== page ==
Walker, A.J. and West, Joe and Card, Timothy R. and Humes, David and Grainge, Matthew J.
Variation in the risk of venous thromboembolism in people with colorectal cancer: a population-based cohort study from England.
Journal of Thrombosis and Haemostasis, 12
BACKGROUND: Patients with colorectal cancer are at high risk of developing venous thromboembolism (VTE), and recent international guidelines have advised extended prophylaxis for some of these patients following surgery or during chemotherapy. However, our understanding of which patients are at increased risk, and to what extent, is limited.
OBJECTIVES: To determine absolute and relative rates of VTE among patients with colorectal cancer according to Dukes stage, surgical intervention, and chemotherapy.
METHODS: We analyzed data from four linked databases from 1997 to 2006: the Clinical Practice Research Datalink, linked to Hospital Episode Statistics, Cancer Registry data, and Office for National Statistics cause of death data, all from England. Rates were compared by the use of Cox regression.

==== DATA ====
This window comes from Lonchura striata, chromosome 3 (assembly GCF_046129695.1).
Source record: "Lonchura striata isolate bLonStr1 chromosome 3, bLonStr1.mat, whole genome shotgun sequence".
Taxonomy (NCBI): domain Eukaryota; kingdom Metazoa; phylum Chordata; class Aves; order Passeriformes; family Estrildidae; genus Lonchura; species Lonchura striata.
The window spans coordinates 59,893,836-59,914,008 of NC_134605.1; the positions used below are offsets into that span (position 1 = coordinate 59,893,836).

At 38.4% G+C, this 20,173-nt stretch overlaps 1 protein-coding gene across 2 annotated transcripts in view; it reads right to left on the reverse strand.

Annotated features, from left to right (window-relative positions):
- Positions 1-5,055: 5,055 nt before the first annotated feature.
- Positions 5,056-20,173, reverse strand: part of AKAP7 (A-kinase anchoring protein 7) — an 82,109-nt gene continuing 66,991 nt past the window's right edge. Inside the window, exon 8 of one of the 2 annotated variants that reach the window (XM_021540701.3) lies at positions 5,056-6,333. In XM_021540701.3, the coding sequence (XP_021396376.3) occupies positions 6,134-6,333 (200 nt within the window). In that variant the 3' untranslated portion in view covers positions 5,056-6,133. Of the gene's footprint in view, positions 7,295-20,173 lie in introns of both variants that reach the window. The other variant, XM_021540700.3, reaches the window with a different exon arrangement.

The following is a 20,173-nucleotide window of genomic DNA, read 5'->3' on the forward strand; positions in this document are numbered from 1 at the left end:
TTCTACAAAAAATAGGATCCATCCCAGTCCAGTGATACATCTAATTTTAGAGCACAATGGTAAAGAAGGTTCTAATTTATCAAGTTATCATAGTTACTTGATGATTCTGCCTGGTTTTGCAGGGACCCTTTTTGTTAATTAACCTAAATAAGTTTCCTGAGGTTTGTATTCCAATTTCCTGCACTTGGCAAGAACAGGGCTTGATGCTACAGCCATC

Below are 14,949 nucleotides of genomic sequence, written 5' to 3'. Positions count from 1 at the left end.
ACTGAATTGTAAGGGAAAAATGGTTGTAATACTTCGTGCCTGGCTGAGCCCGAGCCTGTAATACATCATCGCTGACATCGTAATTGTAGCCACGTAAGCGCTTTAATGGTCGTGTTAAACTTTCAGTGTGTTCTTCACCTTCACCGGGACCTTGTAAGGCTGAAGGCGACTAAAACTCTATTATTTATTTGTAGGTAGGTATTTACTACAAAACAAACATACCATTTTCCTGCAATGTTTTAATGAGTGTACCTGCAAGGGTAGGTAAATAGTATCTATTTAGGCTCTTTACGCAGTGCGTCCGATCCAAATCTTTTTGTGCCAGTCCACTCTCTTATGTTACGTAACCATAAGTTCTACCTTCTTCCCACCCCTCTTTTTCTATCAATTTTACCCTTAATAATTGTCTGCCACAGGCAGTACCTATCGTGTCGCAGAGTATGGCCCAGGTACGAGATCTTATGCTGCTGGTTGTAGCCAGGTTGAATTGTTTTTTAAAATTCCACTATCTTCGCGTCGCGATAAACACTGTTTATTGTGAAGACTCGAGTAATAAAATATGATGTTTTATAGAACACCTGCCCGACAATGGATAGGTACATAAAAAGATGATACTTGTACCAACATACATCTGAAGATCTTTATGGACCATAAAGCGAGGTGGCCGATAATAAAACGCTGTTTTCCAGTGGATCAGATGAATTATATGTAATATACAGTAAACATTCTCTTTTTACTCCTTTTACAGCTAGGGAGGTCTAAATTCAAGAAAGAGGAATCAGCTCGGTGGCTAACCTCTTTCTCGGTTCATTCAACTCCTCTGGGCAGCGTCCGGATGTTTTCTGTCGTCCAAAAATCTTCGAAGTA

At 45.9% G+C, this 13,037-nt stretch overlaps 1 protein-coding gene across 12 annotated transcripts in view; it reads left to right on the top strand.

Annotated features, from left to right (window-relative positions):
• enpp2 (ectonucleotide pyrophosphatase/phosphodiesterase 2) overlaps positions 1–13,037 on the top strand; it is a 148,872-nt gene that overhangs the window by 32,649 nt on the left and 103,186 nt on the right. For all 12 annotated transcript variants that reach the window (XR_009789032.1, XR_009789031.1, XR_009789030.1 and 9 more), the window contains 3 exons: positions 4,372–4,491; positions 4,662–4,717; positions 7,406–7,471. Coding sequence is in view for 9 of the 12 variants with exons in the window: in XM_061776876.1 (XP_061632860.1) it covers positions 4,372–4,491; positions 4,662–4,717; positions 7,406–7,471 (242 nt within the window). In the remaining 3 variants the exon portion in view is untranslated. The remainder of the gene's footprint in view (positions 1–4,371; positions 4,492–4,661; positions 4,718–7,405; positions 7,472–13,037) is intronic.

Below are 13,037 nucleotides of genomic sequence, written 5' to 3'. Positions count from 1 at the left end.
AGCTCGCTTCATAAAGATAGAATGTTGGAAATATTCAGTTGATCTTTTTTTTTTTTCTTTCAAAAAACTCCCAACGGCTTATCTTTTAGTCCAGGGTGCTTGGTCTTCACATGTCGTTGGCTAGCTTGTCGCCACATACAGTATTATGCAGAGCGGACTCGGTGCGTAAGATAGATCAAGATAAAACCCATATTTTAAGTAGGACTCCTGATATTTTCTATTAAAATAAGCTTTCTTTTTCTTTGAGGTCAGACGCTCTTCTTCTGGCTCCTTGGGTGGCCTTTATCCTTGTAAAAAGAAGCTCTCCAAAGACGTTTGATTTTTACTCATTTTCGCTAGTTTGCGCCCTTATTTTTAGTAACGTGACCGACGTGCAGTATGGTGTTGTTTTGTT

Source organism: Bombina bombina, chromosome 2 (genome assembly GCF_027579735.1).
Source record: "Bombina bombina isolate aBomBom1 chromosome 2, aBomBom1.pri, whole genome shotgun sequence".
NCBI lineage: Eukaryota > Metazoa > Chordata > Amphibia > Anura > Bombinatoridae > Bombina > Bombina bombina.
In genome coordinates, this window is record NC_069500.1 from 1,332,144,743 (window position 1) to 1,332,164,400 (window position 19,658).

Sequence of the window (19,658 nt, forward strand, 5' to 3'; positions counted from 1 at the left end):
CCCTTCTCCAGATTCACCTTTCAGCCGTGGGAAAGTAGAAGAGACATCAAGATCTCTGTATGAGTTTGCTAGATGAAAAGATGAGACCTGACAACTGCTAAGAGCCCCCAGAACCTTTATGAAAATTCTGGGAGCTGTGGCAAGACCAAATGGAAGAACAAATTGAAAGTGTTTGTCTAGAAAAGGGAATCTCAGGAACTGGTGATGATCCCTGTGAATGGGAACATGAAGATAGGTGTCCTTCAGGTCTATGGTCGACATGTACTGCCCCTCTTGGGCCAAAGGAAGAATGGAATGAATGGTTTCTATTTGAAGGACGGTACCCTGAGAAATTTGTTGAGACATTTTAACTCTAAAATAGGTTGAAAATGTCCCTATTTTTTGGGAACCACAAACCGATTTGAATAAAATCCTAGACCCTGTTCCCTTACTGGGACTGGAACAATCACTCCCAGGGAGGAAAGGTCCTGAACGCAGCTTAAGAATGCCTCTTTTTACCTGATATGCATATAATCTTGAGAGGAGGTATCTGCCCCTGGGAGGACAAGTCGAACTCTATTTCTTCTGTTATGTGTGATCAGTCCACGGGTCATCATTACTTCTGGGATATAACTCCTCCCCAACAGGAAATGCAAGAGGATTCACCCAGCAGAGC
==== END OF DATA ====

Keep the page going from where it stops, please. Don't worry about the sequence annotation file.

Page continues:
RESULTS: There were 10 309 patients with colorectal cancer, and 555 developed VTE (5.4%). The incidence varied by Dukes stage, being three-fold higher among Dukes D patients than among Dukes A patients (hazard ratio [HR] 3.08, 95% confidence interval [CI] 1.95–4.84), and 40% higher for those receiving chemotherapy than for those not receiving chemotherapy (HR 1.39, 95% CI 1.14–1.69). The risk following surgery varied by stage of disease and chemotherapy, with Dukes A patients having a low incidence of VTE (0.74%; 95% CI 0.28–1.95) at 6 months, with all events occurring within 28 days of surgery, as compared with Dukes B and Dukes C patients, whose risk at 6 months was ∼ 2%.
CONCLUSION: Twenty-eight days of prophylaxis following surgery for colorectal cancer is appropriate for Dukes A patients. However, Dukes B and Dukes C patients receiving postoperative chemotherapy have a longer duration of risk.
||chemotherapy; colorectal cancer; colorectal
surgery; incidence; venous thromboembolism.
||University of Nottingham, UK > Faculty of Medicine and Health Sciences > School of Medicine > Division of Epidemiology and Public Health
||30 Aug 2016 14:50
||13 Dec 2016 14:40
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